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MGB Records (German) (French

Hansheinz Schneeberger
Rezitativ und Hymnus für Violine allein (1960) [11:59]
Kolja LESSING (b. 1961)
Metaphysische Muse in einer con der Abendsonne beleuchteten Strasse ( 1979) [3:39]
Friedemann TREIBER (b. 1971)
Prelude for Violin solo (2002) [7:14]
Balz TRÜMPY (b. 1946)
Intertwined Paths (2001/02) [23:27]
Eric GAUDIBERT (b. 1936)
Capriccio for solo violin (1978) [6:25]
Heidi BAADER-NOBS (b. 1940)
Duo pour Hansheinz (1996) [6:42]
Elliott CARTER (b. 1908)
Four Lauds für Geige solo (1984/2000) [13:16]
Hansheinz Schneeberger (violin)
rec. Radiostudio Zürich, 23-25 March, 16 June 2006

This is one disc of a trio of “Grammont Portrait” recordings released by Musiques Suisses. Each has a specific focus, one highlighting the ensemble named æquatour (their name is apparently uncapitalized), another showcasing the compositions of Mela Meierhans, and this one, a programme performed by violinist Hansheinz Schneeberger. All three discs are attractively packaged and presented, with insightful liner notes that not only discuss aspects of the unfamiliar pieces, but also contain interviews with the artists involved. Four of the works on this disc are dedicated to Schneeberger who discusses the background to his choice of works for this programme.
This disc was for me — and may well be for numerous others — an introduction to Schneeberger. He was born in 1926 in Bern - some online resources indicate 1928 as his birth year - studying music with Carl Flesch and Boris Kamensky. He was a member of various quartets and served as the concertmaster for the NDR Orchester, performing the premiere of Bartók’s first Violin Concerto.
Now, on to the pieces. Of the composers listed, most will recognize only Elliott Carter — what we have here is a survey of some mostly very new and certainly seldom-played pieces, opening with the Rezitativ und Hymnus of Rolf Looser, the earliest piece on the disc. Schneeberger mentions in his notes that the piece is reminiscent of the Andante of Bach’s solo sonata in A minor, and brief phrases certainly do raise the vaporous outline of that piece, along with, more substantially, snatches of Shostakovich - parts of the Op. 77 cadenza and Nocturne movement spring to mind in the very movingly-performed Rezitativ section - and Schnittke. The Hymnus movement follows without a break — the narrative line is soon interwoven with other ‘voices’ that gain in complexity and intensity. It’s a sombre work and one well worth in-depth listening to ponder the intricacies of its unfolding.
Metaphysische Muse is dedicated to Schneeberger, who also performed its premiere in 1980. It sounds from the outset as if it was going to continue on the same turf trodden by Looser’s work, but it is soon evident that this is a more cadenza-like piece, more extrovert, though not affable by any means. The piece is astonishing, having come from the pen of an at-the-time seventeen-year-old Lessing. Here, as with the Looser piece, we have a superimposition of voices and a rather sombre outlook. The piece ends mysteriously with a pianissimo double-stopped trill that evaporates off the strings.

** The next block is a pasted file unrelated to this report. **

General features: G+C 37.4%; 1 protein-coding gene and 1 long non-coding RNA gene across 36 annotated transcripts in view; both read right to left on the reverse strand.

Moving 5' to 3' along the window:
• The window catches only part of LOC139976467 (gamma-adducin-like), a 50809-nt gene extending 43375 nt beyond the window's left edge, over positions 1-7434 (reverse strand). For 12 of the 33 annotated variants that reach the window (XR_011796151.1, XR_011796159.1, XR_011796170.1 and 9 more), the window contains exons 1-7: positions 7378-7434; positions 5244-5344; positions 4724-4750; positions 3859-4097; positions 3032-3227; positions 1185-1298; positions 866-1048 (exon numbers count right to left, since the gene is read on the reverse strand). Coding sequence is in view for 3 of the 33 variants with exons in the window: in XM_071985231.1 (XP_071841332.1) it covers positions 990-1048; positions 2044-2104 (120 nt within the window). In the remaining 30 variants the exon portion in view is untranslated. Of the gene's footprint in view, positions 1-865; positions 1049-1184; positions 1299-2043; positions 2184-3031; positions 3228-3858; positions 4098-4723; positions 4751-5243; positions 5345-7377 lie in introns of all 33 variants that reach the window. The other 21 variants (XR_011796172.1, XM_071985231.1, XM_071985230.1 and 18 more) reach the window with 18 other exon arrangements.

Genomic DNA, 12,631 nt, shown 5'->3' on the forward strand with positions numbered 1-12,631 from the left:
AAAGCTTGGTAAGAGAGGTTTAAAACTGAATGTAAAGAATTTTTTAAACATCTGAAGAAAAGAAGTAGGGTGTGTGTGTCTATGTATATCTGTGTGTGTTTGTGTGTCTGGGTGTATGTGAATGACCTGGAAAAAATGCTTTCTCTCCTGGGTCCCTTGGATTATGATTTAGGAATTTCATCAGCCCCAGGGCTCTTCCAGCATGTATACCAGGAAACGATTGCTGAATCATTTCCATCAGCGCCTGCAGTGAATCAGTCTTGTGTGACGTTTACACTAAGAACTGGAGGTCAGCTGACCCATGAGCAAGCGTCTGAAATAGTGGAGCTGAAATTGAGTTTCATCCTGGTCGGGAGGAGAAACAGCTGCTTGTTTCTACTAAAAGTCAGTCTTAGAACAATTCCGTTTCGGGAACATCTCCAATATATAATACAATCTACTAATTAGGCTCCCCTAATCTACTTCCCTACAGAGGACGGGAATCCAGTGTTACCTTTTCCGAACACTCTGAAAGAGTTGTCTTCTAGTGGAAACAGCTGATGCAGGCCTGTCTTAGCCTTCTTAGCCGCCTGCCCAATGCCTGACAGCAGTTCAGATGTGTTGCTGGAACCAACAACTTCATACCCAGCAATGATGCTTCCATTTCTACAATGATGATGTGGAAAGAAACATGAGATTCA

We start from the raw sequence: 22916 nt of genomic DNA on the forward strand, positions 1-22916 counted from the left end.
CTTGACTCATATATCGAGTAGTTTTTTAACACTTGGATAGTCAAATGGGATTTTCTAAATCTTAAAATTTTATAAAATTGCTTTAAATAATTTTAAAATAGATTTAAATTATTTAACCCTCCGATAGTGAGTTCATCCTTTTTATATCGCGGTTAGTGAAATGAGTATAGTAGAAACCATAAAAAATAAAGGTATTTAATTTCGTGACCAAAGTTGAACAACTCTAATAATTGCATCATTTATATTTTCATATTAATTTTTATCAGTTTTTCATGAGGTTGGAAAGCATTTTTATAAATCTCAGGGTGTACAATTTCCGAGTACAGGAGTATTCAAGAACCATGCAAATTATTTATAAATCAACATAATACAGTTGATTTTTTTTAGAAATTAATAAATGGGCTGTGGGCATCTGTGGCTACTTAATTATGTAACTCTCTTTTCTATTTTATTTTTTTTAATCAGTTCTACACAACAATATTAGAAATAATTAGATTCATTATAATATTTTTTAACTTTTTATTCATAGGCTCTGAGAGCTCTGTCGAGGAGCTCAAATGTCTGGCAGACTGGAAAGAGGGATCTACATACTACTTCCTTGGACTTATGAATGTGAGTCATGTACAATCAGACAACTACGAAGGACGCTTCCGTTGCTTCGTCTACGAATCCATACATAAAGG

The youngest composer in this programme is Friedemann Treiber, with the Prelude, written in 2002. He is currently the violinist for the Basel-based Ensemble Phoenix. He has appearances on various labels, including Col Legno and Meta, with a varied repertoire, from Piazzolla to Gerald Eckert. The Prelude begins rather mournfully building rapidly to some fleet-fingered passagework. Treiber mentions in his brief comment on the work that the piece is intended to fit between an improvisatorial prelude and the strictures of a 12-tone row-based structure. Prelude certainly has aspects of both, the rapid-fire sections give the impression of improvisation while the paths those passages take give the impression that the work is grounded on more than whim. This piece and Rezitativ und Hymnus are certainly standouts on this disc.
The oldest and certainly best-known of the composers represented on this recording is Elliott Carter, with his 4 Lauds, all composed separately over the course of six years as gifts and salutes to fellow composers and artists: Aaron Copland, Goffredo Petrassi, Roger Mann and Roger Sessions. I’ve found Carter’s music rather uncompromising and often rather inaccessible in the past and these pieces do not depart from that. They are arresting and are convincingly played by Schneeberger.
Overall, the playing here is wonderfully controlled and assured, and the recording aesthetic is intimate while still giving a sense of aural space and ambience. The performances here have been crisply and cleanly captured. Schneeberger mentions in his introduction that the programme could be seen alternately by the contrasts the pieces have with each other or the similarities they have. In listening to this collection of challenging music — all of the pieces here place demands on the listener — the pieces all have a similarity in their starkness and even occasional bleakness, but it is interesting that they approach such territory from widely differing directions. For those up for a challenge and who are interested in new and little-played music exceedingly well-played, this disc comes recommended
David Blomenberg


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